kokigami

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Posts posted by kokigami

  1. Always keep in mind the distinction between the religious nature of the ritual/rite and the legal objective of the couple. Handfasting is religious rite/ritual, but the objective, most likely, is a legal marriage contract. The state doesn't care what ritual is used, or if there is a ritual. Handfasting, Wedding, Signing papers over coffee and Biscuits.. all the same to the state. They require paperwork and witnesses and timely Bureaucracy.

  2. No.

    I don't think "just" is appropriate - hunger is a more fundamental issue. It's not one I referred to, however.

    I have no idea what you mean by this.

    If my words aren't good enough for you, try Bro Kaman's reply...

    Misogyny and homophobia (and general out-group vilification) are real problems. Those attitudes are what lead to the obsession with sexual status, not the other way round. Their first sexual experience is a big deal for most people, and that does not necessarily make them a party to oppressive attitudes. Attacking that reality is counter-productive. It's the hateful attitudes which are tacked on which should be the focus.

    The whole thrust of the article is based on treating the symptoms not the disease. This serves to divert attention away from the real issues, which is why I consider it harmful.

    The symptoms promote and transfer the disease. The obsession leads to the attitudes just as much as the other way around. When my daughter first stepped into a relationship that was probably sexual, I freaked a bit. I had to consciously over ride my indoctrination. When I mention to people she is now living with her boyfriend, they almost unanimously make what I have to call, the LOOK. It says, you shouldn't allow that.. But she is an adult.. Not allowing isn't even an option.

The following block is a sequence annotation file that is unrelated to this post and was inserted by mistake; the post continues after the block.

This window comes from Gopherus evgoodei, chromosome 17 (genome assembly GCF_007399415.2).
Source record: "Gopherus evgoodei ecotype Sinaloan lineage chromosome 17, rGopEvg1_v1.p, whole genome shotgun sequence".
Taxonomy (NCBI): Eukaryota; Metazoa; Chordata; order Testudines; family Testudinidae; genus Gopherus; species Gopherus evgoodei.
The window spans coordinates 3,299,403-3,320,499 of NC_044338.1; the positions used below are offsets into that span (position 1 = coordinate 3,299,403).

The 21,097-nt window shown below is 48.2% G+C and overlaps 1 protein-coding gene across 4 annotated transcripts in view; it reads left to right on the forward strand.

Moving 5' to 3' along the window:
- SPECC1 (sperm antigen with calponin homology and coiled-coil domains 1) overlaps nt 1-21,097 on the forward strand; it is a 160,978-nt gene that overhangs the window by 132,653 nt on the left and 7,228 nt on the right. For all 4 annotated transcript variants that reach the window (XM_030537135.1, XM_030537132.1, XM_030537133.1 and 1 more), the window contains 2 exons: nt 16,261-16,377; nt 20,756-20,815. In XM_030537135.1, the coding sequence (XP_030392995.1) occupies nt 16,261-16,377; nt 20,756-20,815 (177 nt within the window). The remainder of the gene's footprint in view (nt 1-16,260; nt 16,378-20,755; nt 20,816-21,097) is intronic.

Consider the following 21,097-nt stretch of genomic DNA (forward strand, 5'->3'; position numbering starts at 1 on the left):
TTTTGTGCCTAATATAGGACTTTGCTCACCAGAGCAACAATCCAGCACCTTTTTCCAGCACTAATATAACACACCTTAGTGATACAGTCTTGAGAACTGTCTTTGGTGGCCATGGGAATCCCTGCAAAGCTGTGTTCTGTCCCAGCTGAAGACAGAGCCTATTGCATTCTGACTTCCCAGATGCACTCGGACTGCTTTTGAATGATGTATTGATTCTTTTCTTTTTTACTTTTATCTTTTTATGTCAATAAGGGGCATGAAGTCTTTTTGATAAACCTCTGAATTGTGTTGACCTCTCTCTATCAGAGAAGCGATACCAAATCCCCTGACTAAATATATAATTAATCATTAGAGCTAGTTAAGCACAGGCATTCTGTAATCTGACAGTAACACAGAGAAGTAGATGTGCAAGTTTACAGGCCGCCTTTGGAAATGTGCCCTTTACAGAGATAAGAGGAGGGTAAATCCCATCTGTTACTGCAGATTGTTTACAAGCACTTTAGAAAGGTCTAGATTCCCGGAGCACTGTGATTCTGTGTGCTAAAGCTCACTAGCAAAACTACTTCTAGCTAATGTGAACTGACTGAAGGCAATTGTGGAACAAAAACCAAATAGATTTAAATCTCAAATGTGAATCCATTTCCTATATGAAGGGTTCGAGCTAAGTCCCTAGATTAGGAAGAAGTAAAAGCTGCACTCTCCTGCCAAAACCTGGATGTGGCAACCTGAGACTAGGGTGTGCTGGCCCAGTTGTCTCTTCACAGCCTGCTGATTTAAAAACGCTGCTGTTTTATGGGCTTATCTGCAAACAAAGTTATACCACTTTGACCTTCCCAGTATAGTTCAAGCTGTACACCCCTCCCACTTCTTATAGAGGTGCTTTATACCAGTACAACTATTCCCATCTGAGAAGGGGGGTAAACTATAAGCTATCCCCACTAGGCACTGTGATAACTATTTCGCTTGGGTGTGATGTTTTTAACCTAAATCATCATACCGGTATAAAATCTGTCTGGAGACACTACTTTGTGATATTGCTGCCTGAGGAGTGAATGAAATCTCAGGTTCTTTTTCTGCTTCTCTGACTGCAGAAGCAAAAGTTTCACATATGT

3. Nonsense.

    The rest of the article is similar BS. It attempts to show that the concept of virginity in some way causes all sorts of stigmatisation. This obfuscates the (very real) issues, rather than leading to understanding.

    Sexual status may very well be used in the context of heteronormative and/or mysogynistic attitudes, but to identify it (via a narrow and misleading definition) as an invented status is utterly bogus. Articles like this do more harm then good IMHO.

    Well, depends a bit on what you mean. Certainly that status of being a virgin is a real state.. but it is a status far out of proportion to its importance, and almost exclusively as regards women, at least in most of the world. I am curious as to what you see as the very real issues being obfuscated, however.

    It is an invented status in that we put emphasis on sexulal virginity, but no consideration to most other firsts in ones life. First words, and first steps... maybe riding a bike, or hunting, neither of which has any negative connotations. We generally celebrate firsts, but sexual virginity is treated differently, and, I think the author is correct in saying that it is for very misogynistic reasons.